Coffee makes me too anxious and vigilant---I get most of my best work done when I'm in a more relaxed state of mind. So I drink tea when I'm writing. But I don't drink a lot of it: a cup of Assam or strong Scottish Breakfast when I go to my desk in the morning and then, mid-afternoon, if I'm still at my desk, a cup of something perfume-y to cheer me up, like rose or jasmine. As for food: if my work's not going well I'll keep drifting into the kitchen and prowling for something to eat, but when I'm really working hard all I want are little things to nibble on--an apple, a handful of almonds, a peach. If someone brings me something I'll eat it happily, but I'm generally too distracted to go hunt it down myself. And then at some point I look up and realize: I'm starving!


I read a lot while I'm writing. If I'm feeling dull or uninspired, I'll often reach for a book of poetry:  often an anthology of British and American poets of the 20th century that I've had since high school and am superstitious about. At night, I like to read something completely different from what I'm working on, to get my mind off my work--Ivy Compton-Burnet is always bracing and fresh, and so is P.G. Wodehouse.     


Sleep is always helpful for me. If I can manage to take a nap in the afternoon, just the right kind of nap, I'm often good for another three or four hours of work before dinner. A walk about three in the afternoon is also helpful.


I try to avoid social engagements. It's hard for me to socialize or see people while I'm working. I sleep irregular hours and eat irregular hours and don't like to be interrupted to go have dinner with someone if my writing is going well. Sometimes even knowing that I have a dinner engagement in the evening will keep me from working well during the day. I DO have a number of exuberant email correspondents though--writing letters to people at the end of the day is often my way of winding down from a day of work.


> See all of Donna Tartt's books

[author photo by Beowulf Sheehan]

Elissa Schappell reviews 'Quiet Dell,' by Jayne Anne Phillips

[Our thanks to guest reviewer Elissa Schappell, contributing editor at Vanity Fair and author of Blueprints for Building Better Girls and Use Me.]

Jayne Anne Phillips is a dangerous writer. Fearless in her writing and fearless in the territory she stakes out, a vast shadowland populated by people young and old in the grips of obsession, seeking comfort, love, salvation.

Elissa Schappell
Elissa Schappell

In her mesmerizing new novel, Quiet Dell, Phillips returns to the scene of a real crime that occurred in the 1931, in a West Virginia town not far from where Phillips grew up. A crime that Phillips’ mother, herself haunted by memories of watching townspeople flocking to the scene, had told her about when she was a girl.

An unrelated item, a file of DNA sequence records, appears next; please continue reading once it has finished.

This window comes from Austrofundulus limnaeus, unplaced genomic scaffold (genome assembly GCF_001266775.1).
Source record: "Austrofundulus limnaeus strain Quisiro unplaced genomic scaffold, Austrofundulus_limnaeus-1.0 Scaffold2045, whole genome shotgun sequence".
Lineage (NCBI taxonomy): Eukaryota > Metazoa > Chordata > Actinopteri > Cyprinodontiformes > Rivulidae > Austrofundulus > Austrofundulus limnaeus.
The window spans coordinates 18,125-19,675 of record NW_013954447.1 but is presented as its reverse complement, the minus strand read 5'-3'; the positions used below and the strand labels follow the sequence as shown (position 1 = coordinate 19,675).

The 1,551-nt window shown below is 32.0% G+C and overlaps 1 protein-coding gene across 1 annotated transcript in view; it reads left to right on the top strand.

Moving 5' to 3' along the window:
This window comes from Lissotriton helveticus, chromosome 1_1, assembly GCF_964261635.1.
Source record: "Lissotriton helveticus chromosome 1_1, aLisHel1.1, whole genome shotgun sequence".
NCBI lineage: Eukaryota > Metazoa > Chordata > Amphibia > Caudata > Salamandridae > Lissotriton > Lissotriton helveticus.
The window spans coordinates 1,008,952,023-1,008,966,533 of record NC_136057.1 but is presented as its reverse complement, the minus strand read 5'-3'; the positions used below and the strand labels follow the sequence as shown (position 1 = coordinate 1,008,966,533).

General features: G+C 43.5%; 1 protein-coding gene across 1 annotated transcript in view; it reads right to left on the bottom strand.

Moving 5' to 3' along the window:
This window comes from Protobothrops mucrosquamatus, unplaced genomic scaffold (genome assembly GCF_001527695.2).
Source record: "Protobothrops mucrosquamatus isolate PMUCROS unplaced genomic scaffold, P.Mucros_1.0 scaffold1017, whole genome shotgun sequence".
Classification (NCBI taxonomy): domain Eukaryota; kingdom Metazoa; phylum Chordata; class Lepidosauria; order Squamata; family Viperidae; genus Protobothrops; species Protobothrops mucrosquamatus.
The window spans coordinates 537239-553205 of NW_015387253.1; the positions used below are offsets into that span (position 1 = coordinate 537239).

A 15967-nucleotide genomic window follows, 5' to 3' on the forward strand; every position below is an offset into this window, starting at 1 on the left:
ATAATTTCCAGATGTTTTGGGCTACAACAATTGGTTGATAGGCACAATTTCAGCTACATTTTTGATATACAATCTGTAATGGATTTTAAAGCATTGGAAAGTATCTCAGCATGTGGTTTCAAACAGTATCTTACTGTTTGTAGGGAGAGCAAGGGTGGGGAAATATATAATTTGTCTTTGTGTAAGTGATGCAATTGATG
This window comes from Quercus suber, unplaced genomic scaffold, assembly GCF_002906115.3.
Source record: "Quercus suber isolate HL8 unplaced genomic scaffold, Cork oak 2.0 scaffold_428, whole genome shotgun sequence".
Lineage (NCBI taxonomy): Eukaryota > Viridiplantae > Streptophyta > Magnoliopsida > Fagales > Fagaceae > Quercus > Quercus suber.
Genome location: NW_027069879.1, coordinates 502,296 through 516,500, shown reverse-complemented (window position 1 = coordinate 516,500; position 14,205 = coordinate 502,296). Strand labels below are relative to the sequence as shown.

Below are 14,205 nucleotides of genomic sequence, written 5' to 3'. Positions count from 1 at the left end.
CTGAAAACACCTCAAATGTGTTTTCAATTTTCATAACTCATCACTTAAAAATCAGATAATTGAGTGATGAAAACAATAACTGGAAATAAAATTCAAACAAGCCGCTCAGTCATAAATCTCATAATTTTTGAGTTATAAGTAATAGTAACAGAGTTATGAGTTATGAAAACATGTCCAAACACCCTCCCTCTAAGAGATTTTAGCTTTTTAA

At the time the newspapers were full of sensational stories about Asta Eicher, a lonely young widow, and her three children, imprisoned and murdered by Harry Powers, a charming serial killer who seduced scores of women through lonely hearts columns all around the country with the promise of making them his wife.

Many are comparing Quiet Dell to Truman Capote’s In Cold Blood, and they do have much in common. Both are born out of a true crime, both contain photographs--Phillips also includes evidence such as court transcripts, the letters Asta and Harry Powers exchanged, as well as the lonely hearts club ad Powers posted in newspapers to lure his victims. And both books to differing degrees contain elements of fiction, although Capote might dispute that.


Quiet Dell is a fully realized work of fiction. Phillips deeply inhabits the characters of Asta, full of yearning, who carries on her correspondence with Powers in secret, and her children: daughter Grethe, son Hart, and the youngest and most intriguing, mysterious Annabel. The descriptions of Annabel’s mystical visions, suggesting as they do a life beyond the veil, possess the surreal poeticism that has become a Phillips’ trademark.

It is her creation of Emily Thornhill, an ambitious young reporter at the Chicago Tribune, whose obsession with the family’s disappearance and in particular Annabel, that fills out the novel.  Emily’s ambition, and her eagerness to make a name for herself in a man’s world, provides a powerful counterpoint to the society that was quick to shame Anna Eicher, and by extension all middle-aged women foolish and reckless enough to imagine they could find true love through the newspaper, or at all.

DellThough set in the 30s, this novel of alienation and the search for connection resonates with the digital age. Asta’s story is that of a lonely woman in the midst of an economic depression watching promise turn to dust, seeking connection and the possibility of love, turning to strangers who can write a pretty letter. The difference between then and now is we communicate not via the post but Internet. And sadly, the grisly horrors that are visited on this doomed woman and her children appear with sick-making frequency on our nightly news.

A reader, or this reader anyway, has to wonder what influence such a story had on Phillips as a girl growing up so close to where the Eichers died. Such terrible knowledge, so close to home, darkens the lens through which a person sees the world. It might inspire a fledgling writer to bunker down in her room with a pencil in the hopes of figuring it out. Who knows.

What I am sure of is this: Quiet Dell  is a gorgeous, masterful melding of fiction and non-fiction. A completely engaging read that rescues the Eicher family’s lives from the tabloids so that they live, really live, in our memories.